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New Brunswick polling retrospective

By Earl Washburn, Senior Analyst

[Ottawa – September 16, 2020] In our New Brunswick provincial poll release last Saturday evening, prior to Monday’s provincial election, we correctly stated that the Progressive Conservatives were on track to winning the most seats, and that they were “on the cusp of a majority”. This was based on our poll, which suggested the Tories and the Liberals were tied at 32 points each. In reality, the Tories did much better than this; they won 39% of the popular vote, five points ahead of the Liberals. In terms of seats, they won 27, which I would later correctly predict would be their “high-water mark”. Based on how polarized the New Brunswick electorate has become, it didn’t matter if the two parties were tied or not, the PCs were likely going to win most of the Anglophone seats, and the Liberals were going to win most of the Francophone seats. And, that’s exactly what happened. I regret not doing an official seat prediction, because I would have only been wrong in Miramichi (where Liberal leader Kevin Vickers lost), and would have provided some solace for what turned out to be an anxious election night. I knew that while we had the two parties tied in our poll, it still represented a large enough drop in Liberal support to suggest the Tories would win nearly all of their battleground ridings.

On the face, it appears as though our poll missed the mark, by suggesting a tied race, when the Tories in fact won the popular vote by five points. And when it comes to the Tories, we did in fact miss the mark, under-polling them by seven points, which was outside the margin of error of 4%. However, we were within the margin of error for all of the other parties. We under-polled the Liberals by two points and the Greens by three points, while we over-polled the People’s Alliance by one point and the NDP by two, for a total error of 15 points. This error is no worse than other polls released the weekend before the election.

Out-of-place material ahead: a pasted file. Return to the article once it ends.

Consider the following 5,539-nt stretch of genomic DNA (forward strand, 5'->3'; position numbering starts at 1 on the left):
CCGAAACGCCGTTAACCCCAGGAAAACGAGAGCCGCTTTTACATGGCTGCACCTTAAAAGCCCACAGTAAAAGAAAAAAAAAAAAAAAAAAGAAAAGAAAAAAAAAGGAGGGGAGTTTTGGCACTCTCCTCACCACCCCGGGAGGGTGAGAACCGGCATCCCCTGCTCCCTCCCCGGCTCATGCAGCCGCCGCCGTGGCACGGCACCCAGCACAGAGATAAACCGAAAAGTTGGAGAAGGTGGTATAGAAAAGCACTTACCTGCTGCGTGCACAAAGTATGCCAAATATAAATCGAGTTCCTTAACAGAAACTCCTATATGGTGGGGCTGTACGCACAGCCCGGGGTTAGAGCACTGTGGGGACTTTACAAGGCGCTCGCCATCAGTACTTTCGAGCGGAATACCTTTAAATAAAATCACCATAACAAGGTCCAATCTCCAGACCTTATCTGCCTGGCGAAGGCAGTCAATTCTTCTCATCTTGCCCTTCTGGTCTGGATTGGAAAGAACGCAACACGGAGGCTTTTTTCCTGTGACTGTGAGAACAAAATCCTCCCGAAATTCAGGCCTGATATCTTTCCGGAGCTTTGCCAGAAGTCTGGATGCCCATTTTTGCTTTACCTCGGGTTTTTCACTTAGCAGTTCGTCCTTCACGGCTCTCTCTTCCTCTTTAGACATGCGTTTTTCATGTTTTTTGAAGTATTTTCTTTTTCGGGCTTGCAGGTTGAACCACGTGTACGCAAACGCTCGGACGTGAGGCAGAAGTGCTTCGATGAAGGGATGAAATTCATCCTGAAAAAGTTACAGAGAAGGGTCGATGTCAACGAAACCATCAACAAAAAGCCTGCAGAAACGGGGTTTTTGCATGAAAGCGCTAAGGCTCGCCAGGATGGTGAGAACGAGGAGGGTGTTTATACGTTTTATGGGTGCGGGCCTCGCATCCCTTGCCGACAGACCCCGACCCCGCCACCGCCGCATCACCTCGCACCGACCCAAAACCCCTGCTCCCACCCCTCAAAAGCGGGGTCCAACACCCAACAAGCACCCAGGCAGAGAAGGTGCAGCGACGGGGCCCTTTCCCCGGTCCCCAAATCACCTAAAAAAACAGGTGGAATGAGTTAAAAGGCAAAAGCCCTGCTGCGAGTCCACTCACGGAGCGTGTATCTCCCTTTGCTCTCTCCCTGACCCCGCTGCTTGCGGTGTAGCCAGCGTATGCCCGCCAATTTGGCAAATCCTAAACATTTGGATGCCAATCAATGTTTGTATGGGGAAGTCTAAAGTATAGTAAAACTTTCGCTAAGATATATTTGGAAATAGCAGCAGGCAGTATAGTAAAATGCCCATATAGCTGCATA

So, how did we underestimate the Tory vote so much? There may be a few factors at play. The biggest factor may have been how the data was weighted. As our poll was crowdfunded, we made every effort to be as transparent as possible about the process, as for this survey, the public was our client. We even released a data file, so that the public could inspect it, and analyze it. It is very clear from the data file that we had far more respondents saying they would vote Progressive Conservatives than Liberal. It was through the weighting that brought the Liberals up, and the Tories down to a tie. This is because younger voters and Francophone voters were more likely to indicate they were going to vote Liberal, while older voters and Anglophone voters were more likely to indicate they were going to vote Tory. Young voters and voters living in the Francophone north responded to our poll at a lower than desired rate, and were weighted up as a result, putting the Liberals and PCs into a tie. Curious about the affects of our age weight, we decided to re-run our tables without it, and lo-and-behold, the results were almost identical to the popular vote: PC 38%, Liberal 32%, Greens 15%, People’s Alliance 9% and NDP 3%. Does this mean we should have dropped the age weight altogether? Certainly not, but looking more into age weights is something to consider when conducting these polling exercises. Most polling firms weight age based on census proportions, while I prefer to weight based on past turnouts. For this poll, the data were weighted based on the estimated 2015 federal election turnout by age in New Brunswick. According to the 2016 Census, 23% of the adult population of New Brunswick is between 18 to 34, while 21% of the 2015 New Brunswick electorate was under 35. Admittedly, not a huge difference, and considering the 2015 election saw a huge turnout among young people, it is unlikely that 21% of voters in Monday’s provincial election were under 35. (Addendum: Recently, Elections Canada published their estimates from the 2019 federal election, which put the under 35 proportion of the electorate at just 18%) Plus the province is getting older – in 2006, 25% of the adult population was under 35, two points more than 2016. All this to say, it would not be surprising if the under 35 share of the electorate was far below the 20% mark in Monday’s election. Additionally, this group is becoming harder and harder to poll accurately. Most young people live in cell phone only households, and few will answer their phones for unsolicited calls. If an unreliable group is getting weighted up two, three or more times in a sample, their results can skew the data.